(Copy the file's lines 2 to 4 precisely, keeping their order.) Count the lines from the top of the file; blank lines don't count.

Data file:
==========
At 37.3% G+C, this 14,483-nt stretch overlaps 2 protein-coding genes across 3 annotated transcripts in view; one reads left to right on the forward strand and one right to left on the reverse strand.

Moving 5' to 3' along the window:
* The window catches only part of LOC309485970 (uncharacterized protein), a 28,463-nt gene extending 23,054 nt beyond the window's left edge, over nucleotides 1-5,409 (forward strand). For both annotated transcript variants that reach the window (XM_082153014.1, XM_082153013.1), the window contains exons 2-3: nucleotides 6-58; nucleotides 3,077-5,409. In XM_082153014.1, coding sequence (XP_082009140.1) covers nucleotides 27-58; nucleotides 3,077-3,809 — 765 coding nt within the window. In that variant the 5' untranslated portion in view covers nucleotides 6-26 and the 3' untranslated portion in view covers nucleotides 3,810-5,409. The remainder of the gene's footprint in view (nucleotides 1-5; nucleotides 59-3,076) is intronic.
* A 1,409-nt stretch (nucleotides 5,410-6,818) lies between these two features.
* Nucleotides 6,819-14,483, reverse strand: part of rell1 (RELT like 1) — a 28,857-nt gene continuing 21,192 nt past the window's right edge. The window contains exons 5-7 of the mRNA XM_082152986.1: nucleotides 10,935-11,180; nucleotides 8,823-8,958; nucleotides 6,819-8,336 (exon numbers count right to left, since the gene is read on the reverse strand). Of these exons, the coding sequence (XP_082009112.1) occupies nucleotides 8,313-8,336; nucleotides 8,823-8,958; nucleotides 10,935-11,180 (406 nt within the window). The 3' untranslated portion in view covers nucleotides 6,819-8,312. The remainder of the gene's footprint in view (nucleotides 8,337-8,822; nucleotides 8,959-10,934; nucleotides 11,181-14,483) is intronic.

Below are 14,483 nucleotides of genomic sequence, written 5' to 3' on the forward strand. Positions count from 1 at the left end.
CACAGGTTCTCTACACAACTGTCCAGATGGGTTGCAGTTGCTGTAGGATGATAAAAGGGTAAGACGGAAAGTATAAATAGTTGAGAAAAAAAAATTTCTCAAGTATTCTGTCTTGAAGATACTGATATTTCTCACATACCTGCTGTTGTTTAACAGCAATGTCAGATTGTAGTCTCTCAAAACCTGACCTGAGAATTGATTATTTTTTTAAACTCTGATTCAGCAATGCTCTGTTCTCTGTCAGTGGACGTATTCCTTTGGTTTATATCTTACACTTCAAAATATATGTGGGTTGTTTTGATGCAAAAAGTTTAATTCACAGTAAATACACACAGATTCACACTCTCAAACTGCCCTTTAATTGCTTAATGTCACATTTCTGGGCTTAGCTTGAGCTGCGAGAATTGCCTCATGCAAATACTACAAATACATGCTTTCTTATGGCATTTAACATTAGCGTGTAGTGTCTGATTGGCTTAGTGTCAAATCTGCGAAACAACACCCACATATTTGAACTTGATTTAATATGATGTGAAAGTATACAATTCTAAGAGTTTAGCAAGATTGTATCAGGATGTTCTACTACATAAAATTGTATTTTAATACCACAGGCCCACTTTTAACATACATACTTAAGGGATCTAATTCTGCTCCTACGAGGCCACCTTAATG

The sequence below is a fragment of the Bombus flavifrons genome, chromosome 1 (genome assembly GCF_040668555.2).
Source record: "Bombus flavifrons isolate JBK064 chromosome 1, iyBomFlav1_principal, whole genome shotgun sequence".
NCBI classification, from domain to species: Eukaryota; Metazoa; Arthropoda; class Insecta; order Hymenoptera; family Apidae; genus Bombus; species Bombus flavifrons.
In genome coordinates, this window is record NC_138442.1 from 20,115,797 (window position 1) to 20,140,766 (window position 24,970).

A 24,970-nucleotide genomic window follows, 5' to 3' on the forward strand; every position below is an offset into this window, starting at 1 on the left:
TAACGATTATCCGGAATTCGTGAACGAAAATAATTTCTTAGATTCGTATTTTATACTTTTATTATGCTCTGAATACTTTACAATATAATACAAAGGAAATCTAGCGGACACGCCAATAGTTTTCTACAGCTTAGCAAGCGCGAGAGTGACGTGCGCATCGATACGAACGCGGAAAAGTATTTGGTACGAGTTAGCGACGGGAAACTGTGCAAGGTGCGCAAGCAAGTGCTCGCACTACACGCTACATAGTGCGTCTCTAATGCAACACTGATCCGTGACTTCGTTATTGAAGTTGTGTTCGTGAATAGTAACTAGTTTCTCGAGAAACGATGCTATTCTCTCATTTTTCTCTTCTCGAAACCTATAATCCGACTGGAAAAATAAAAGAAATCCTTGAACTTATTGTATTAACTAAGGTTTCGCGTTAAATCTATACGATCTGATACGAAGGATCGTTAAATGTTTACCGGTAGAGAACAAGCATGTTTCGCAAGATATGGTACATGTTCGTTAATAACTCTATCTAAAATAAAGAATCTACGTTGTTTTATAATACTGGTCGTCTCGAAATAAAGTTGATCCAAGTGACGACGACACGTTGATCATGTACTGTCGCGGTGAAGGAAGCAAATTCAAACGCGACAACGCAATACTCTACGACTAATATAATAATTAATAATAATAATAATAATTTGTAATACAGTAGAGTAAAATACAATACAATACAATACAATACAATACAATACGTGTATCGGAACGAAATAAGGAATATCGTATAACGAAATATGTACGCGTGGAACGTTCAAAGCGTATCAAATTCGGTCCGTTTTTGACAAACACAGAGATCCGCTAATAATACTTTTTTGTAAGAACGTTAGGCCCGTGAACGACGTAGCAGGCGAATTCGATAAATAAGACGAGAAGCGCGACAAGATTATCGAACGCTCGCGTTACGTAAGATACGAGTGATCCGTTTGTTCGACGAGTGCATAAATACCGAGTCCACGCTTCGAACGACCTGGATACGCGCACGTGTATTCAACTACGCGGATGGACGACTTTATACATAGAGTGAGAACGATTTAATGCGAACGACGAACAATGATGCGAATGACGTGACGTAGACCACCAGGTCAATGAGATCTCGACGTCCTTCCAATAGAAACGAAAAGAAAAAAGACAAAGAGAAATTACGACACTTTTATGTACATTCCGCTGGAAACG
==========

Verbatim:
Moving 5' to 3' along the window:
* The window catches only part of LOC309485970 (uncharacterized protein), a 28,463-nt gene extending 23,054 nt beyond the window's left edge, over nucleotides 1-5,409 (forward strand). For both annotated transcript variants that reach the window (XM_082153014.1, XM_082153013.1), the window contains exons 2-3: nucleotides 6-58; nucleotides 3,077-5,409. In XM_082153014.1, coding sequence (XP_082009140.1) covers nucleotides 27-58; nucleotides 3,077-3,809 — 765 coding nt within the window. In that variant the 5' untranslated portion in view covers nucleotides 6-26 and the 3' untranslated portion in view covers nucleotides 3,810-5,409. The remainder of the gene's footprint in view (nucleotides 1-5; nucleotides 59-3,076) is intronic.
* A 1,409-nt stretch (nucleotides 5,410-6,818) lies between these two features.